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It's easy to find guides to calculating the transmitted direction of light given an incoming direction, the normal, and indexes of refraction. However, I can't find anything about determining the normal, given all the other information. That's understandable because it's a bit of an odd thing to do, but I think I need it in my bidirectional path tracer to correctly weight paths that involve a microfacet surface. Even if it turns out that I don't, at this point I'm curious. I know that it's not possible if both indexes of refraction are the same, but that's fine.

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See equation (16) in Microfacet Models for Refraction through Rough Surfaces : $-(\eta_i w_i + \eta_o w_o)$ which you'll probably want to normalize. $\eta$ are the two indices of refraction and $w$ the two vectors (they use $i$ and $o$ in the paper). Also look at the left part of figure 7 on the same page to see where all the vectors are pointing.

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  • $\begingroup$ Thank you so much! I've read that paper several times and somehow just glossed over that part. $\endgroup$ – Phil McLaughlin Jul 2 '18 at 17:39
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It should be possible I think. Take the reflection equation:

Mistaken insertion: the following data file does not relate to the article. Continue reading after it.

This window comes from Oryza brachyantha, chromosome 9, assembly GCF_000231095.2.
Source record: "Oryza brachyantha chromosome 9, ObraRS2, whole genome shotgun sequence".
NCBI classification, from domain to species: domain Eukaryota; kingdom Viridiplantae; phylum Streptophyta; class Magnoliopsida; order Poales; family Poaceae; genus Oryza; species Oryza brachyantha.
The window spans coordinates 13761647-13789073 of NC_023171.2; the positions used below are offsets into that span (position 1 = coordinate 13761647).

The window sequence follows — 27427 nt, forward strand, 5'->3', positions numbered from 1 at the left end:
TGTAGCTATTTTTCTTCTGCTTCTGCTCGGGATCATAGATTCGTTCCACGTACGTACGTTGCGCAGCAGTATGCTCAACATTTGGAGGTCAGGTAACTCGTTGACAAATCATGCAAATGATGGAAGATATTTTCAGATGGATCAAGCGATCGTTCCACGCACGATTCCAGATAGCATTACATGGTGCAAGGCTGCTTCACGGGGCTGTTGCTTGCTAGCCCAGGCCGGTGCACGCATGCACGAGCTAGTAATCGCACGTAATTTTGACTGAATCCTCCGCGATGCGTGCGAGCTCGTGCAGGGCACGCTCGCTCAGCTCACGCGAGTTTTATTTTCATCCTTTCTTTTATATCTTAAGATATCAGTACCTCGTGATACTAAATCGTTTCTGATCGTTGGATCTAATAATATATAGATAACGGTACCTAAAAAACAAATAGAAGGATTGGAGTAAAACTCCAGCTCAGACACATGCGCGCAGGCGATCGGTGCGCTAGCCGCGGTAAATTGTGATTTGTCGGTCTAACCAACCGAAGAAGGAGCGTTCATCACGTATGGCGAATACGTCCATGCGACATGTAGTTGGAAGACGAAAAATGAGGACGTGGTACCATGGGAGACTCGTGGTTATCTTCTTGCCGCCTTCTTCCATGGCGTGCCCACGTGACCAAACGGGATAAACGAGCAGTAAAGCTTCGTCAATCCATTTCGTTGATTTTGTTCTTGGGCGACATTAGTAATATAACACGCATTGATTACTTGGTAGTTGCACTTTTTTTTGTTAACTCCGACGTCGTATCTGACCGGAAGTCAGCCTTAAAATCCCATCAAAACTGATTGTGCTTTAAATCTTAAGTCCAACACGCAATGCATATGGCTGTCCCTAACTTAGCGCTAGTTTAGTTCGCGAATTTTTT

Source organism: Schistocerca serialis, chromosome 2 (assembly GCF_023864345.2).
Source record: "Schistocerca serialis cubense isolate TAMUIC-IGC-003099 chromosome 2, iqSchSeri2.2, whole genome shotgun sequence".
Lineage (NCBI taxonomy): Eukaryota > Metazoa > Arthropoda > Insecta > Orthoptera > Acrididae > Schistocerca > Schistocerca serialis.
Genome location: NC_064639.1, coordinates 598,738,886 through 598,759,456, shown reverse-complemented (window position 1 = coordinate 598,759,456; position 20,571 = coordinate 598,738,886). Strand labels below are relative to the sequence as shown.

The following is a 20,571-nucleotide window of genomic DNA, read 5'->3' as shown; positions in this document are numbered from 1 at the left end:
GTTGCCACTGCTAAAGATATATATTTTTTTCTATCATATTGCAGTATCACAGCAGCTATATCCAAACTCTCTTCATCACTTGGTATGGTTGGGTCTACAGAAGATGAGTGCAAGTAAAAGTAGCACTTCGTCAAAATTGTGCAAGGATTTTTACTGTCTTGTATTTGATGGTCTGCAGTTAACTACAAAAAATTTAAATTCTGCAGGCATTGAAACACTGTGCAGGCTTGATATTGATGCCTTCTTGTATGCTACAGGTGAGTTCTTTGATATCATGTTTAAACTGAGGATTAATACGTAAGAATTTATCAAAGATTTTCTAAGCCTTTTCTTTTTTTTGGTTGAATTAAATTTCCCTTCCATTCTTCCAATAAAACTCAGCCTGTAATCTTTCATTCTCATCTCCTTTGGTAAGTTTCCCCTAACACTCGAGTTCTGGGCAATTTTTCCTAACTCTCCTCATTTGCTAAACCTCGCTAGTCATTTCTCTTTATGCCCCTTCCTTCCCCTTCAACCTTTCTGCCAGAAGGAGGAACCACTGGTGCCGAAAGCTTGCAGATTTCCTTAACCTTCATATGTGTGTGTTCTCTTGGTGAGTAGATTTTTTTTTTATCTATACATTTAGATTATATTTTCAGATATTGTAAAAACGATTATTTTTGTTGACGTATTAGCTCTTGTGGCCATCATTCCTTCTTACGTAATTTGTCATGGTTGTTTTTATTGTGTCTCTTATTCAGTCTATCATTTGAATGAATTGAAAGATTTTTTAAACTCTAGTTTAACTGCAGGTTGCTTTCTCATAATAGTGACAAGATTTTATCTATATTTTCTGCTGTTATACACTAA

R = 2*Dot(N,I)*N -I, where I is the incidence.

Make an equation for every component of the vector i.e. x,y,z

You now have 3 equations and 3 unknowns. However, due to Dot(N,I)*N, I don't think this system is linear. So a unique solution probably wont exist.

But why do you need this? If you have an intersection point at a surface, you should have the normal for that surface?

Hope this helps

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  • $\begingroup$ So, yes I know the "true normal" at any point on the surface, but microfacet BRDFs work by treating every point as having many very small facets whose normals are different from the true normal, and you pick one from a probability distribution. Connecting edges in bidirectional path tracing requires being able to determine the probability of generating point x + 1 given point x, which would depend on what normal you get from the distribution. I want to be able to say "ok I need this particular normal to make this bounce happen" so I can ask the distribution how likely that is. $\endgroup$ – Phil McLaughlin Jun 27 '18 at 21:57
  • $\begingroup$ For reflection, normalize(R + I) = N unless dot(R, I) == 0, in which case there's no collision anyway. Refraction is the tricky part. $\endgroup$ – Phil McLaughlin Jun 27 '18 at 22:03
  • $\begingroup$ haha. of course R+I. Man I wrote some very useless complicated stuff. I can recommend this blog post which is a very good treatment of fersnel. seblagarde.wordpress.com/2013/04/29/memo-on-fresnel-equations $\endgroup$ – Marc HPunkt Jun 27 '18 at 22:07

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